Jul 17, 2019

The climate legacy of Justice Stevens

Retired Supreme Court Justice John Paul Stevens testifies before a Senate panel in 2014. Photo: Allison Shelley/Getty Images

Retired Supreme Court Justice John Paul Stevens, who died yesterday at age 99, wrote the landmark 5-4 decision in 2007 that clearly gave EPA the power to regulate GHG emissions.

Why it matters: EPA began acting on that authority during the Obama years. Major rules include emissions standards for cars and power plants, which the Trump administration is weakening.

  • Stevens also wrote the majority opinion in 1984's Chevron v. Natural Resources Defense Council, which gives agencies leeway to interpret statutes that are vague or silent on a topic. That’s important for regulators’ ability to craft rules on global warming.

Why you'll hear about this again: Democratic White House candidates are vowing to revive robust administrative steps, even as they float big legislative ideas that would face long odds in Congress.

What we're watching: How the expanded conservative majority on the Supreme Court will view the scope of EPA's power when another climate case arrives on its docket.

What they're saying: Several experts I asked about this last year said that while the conservative-led high court might narrowly view EPA's power under the Clean Air Act, it's unlikely to upend the 2007 decision Stevens wrote in Massachusetts v. EPA.

Go deeper

29 states and cities sue Trump administration over weakening of climate rules

New York Attorney General Letitia James. Photo: Drew Angerer/Getty Images

A group of 29 states and local governments on Tuesday filed suit against the Trump administration's move to replace Obama-era climate rules for power plants with a more modest alternative.

Why it matters: The litigation, led by New York Attorney General Letitia James, sets the stage for a new federal court battle over the scope of regulators' authority and duty to regulate greenhouse gas emissions under the Clean Air Act.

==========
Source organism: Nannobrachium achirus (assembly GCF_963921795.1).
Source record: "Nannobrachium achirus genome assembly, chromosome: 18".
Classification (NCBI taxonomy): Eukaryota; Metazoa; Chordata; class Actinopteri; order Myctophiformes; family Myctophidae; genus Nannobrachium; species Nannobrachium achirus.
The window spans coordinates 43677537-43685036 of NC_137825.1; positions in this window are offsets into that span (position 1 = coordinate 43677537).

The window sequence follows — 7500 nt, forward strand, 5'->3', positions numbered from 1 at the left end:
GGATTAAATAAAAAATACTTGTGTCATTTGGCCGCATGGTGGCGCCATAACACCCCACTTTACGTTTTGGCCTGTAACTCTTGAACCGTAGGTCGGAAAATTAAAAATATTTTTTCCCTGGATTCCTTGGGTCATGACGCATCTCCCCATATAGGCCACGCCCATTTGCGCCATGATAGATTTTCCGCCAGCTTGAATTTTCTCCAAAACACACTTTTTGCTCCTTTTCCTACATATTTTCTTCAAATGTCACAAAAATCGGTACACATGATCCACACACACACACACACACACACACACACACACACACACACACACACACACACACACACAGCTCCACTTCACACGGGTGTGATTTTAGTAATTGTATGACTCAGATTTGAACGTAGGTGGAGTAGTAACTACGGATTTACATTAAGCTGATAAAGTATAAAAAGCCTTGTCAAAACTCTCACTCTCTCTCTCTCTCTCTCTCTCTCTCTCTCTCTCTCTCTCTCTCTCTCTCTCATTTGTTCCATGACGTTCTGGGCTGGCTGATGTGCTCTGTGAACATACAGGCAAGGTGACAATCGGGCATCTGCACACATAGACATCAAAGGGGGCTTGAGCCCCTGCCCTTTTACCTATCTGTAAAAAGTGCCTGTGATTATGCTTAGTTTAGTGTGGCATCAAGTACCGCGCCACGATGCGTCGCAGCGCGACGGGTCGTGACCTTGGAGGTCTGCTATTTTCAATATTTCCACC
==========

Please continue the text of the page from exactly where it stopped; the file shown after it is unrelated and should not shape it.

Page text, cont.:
Go deeperArrowAug 13, 2019

Former Supreme Court Justice John Paul Stevens has died

Former Associate Justice of the Supreme Court John Paul Stevens, sitting for a portrait in Fort Lauderdale, Florida, in May. Photo: Scott McIntyre/for The Washington Post via Getty Images

Former Supreme Court Justice John Paul Stevens has died, ABC News first reported Tuesday. He was 99.

"Retired Associate Justice of the Supreme Court of the United States, John Paul Stevens, died this evening at Holy Cross Hospital in Ft. Lauderdale, Florida, of complications following a stroke he suffered on July 15. He passed away peacefully with his daughters by his side."
— Supreme Court statement
Go deeperArrowUpdated Jul 17, 2019

In photos: John Paul Stevens lies in repose at the Supreme Court

Associate Justice Sonia Sotomayor, Associate Justice Samuel Alito, Associate Justice Ruth Bader Ginsburg and Chief Justice John Roberts participate in a moment of silence. Photo: Andrew Harnik/Pool/Getty Images

Former Supreme Court Justice John Paul Stevens, who died last week at age 99, lied in repose at the court's building in Washington on Monday, prompting visits from the current justices, more than 80 of his former clerks, and President Trump and first lady Melania Trump.

Details: Stevens was the 3rd-longest-serving member of the Supreme Court before his 2010 retirement. He will be buried in Arlington National Cemetery in a private ceremony.

In photosArrowJul 22, 2019